Combined with the infectious and intimate production, the lyricism also shines on Love Drought. Like with most songs on Beyoncé's sixth studio album, Lemonade, it feels very standalone in her discography but makes perfect sense within the confinements of the album. A little sparkly gem if you will. The track comes within the Reformation portion of the Lemonade film, and we see Beyoncé with her female dancers marching into the ocean, notably resembling the Igbo Landing, which was a heartbreaking act of defiance against slavery in 1803.

Love Drought has only ever been performed once at the 2017 Grammy Awards, when Beyoncé was heavily pregnant with the twins. The song currently has around 35m streams on Spotify and while I believe it deserves more, it will always remain an underrated gem, just like Ingrid.

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the ethereal Beyoncé bops leave us back to back...


SCORE: 8.333

19/113 (-30) | 8.592 (-0.258)
HIGHEST SCORE: 10 x 6 ( @allyshone, @boombazookajoe, @eatyourself, @sesita, @godspeed, @Robert )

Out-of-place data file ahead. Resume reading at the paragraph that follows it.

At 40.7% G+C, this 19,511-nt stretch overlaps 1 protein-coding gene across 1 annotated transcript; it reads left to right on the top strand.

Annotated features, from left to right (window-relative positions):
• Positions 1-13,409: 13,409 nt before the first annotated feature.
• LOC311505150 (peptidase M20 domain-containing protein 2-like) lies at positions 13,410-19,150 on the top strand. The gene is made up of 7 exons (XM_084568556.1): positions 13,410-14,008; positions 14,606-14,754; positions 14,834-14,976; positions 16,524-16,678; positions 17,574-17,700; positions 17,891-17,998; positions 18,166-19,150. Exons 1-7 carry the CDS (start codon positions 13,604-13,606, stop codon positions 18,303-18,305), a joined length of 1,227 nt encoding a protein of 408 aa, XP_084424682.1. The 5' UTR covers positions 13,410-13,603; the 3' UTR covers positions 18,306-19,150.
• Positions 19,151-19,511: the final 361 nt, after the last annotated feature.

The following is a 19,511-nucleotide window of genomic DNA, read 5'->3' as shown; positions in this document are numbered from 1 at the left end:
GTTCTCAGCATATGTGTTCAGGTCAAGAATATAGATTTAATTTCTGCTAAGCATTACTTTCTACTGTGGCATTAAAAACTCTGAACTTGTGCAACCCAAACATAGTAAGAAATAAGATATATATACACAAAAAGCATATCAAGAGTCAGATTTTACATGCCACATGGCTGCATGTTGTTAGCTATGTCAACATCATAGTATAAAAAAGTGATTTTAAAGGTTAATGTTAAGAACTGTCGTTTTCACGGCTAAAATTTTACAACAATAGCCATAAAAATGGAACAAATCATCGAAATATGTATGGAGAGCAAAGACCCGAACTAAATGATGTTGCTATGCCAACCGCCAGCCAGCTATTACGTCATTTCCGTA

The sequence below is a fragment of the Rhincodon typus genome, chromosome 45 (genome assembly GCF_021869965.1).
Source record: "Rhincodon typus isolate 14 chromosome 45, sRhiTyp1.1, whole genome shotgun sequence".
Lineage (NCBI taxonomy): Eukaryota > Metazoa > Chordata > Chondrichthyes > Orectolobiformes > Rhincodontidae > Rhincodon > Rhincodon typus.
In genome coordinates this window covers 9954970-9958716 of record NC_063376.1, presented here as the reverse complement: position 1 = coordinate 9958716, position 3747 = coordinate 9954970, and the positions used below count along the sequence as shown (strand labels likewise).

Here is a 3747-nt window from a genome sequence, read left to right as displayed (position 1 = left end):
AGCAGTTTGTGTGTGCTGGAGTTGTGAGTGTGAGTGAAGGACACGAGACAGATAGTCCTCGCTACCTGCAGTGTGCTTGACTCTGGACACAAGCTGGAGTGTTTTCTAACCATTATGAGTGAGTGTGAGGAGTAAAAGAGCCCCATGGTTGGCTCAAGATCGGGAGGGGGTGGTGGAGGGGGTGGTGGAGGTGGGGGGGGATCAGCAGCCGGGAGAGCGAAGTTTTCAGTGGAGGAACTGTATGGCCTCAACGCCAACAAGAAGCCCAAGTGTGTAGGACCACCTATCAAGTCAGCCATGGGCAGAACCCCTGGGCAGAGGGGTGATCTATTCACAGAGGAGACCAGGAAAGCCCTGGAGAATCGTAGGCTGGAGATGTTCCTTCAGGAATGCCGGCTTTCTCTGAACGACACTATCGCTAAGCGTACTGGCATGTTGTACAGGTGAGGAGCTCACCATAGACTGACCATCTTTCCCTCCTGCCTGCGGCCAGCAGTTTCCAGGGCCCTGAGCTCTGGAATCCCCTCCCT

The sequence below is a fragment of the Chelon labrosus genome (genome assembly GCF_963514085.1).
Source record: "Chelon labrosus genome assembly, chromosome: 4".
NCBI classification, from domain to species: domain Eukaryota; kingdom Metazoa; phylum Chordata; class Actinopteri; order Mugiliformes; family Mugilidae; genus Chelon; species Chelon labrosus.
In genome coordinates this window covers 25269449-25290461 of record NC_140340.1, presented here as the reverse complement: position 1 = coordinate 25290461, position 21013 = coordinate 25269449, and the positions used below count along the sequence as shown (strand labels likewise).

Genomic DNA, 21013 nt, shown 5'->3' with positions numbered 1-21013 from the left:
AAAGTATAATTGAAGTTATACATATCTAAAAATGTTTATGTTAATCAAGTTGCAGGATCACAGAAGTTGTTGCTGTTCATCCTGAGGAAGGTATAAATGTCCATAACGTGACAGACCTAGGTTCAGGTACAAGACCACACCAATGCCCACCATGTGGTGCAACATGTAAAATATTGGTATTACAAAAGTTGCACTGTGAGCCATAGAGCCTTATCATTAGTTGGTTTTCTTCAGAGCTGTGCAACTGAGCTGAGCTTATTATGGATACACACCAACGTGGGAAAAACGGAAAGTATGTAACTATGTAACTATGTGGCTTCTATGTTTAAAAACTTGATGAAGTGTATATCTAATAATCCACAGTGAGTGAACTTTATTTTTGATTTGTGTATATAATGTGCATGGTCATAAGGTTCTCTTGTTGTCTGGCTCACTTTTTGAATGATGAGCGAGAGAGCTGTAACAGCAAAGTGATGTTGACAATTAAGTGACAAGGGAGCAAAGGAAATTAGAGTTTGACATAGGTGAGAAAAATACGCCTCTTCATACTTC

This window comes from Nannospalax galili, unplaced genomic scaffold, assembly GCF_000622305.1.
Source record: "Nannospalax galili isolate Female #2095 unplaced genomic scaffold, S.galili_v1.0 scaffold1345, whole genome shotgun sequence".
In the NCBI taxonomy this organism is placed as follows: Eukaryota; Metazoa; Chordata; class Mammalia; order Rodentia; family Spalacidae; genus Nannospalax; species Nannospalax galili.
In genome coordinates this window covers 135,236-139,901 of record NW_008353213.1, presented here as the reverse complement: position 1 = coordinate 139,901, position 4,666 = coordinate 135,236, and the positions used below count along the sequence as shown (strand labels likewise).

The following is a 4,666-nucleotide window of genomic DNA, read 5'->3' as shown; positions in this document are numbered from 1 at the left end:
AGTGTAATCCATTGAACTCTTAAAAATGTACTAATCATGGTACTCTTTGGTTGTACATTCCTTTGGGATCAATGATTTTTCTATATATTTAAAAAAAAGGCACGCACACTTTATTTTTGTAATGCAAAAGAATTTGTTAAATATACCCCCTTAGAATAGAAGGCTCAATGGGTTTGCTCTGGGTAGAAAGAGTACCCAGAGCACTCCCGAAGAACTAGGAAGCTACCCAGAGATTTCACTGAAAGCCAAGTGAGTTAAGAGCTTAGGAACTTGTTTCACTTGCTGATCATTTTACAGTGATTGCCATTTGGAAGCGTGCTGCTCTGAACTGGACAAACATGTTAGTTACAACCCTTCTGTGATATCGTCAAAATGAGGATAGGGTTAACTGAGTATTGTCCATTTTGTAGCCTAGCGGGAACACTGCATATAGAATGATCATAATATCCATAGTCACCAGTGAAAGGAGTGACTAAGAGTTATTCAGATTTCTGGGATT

LOWEST SCORE: 6 x 3 ( @Sprockrooster, @theincredibleflipper, @TheOnlyOne )
MY SCORE: 10/10

Mine was previously Beyoncé's only official collaboration with Drake, up until Renaissance, where he worked with her on HEATED... and I have to say... no matter what you think of Drake's music now, his work with Beyoncé remains exceptionally good. Mine is the ninth track on Beyoncé's fifth studio album, Self-Titled and was co-written with Drake, 40, Majid Jordan, Omen and Key Wane. The track runs just over six minutes and opens with a gorgeous and vulnerable verse, where Beyoncé hints at troubles in her marriage and "not feeling like myself since the baby". Similar to the previously eliminated Love Drought, Mine can be quite ethereal and operates on a different level than the rest of the album in all of it's alt-R&B gorgeousness.

The music video was directed by Pierre Debusschere, who also directed Ghost. Like with the song, it's the opening which is particularly moving as we see Beyoncé in a veil and gown, holding a mask of herself in one hand and her dancer's head painted in white in the other. The rest of the video, we see Beyoncé and Drake in simple setups with black backgrounds as the dancers take centre stage. A lot of the imagery here is similar to Black Is King.

Beyoncé fittingly opened with Mine for her Self-Titled medley performance at the 2014 MTV Video Music Awards. She then performed the song on The Formation World Tour, adding a great dance break with the Standing On The Sun (Remix), which she would later keep for Coachella and the On The Run II shows. The song has a respectable 73m+ streams on Spotify.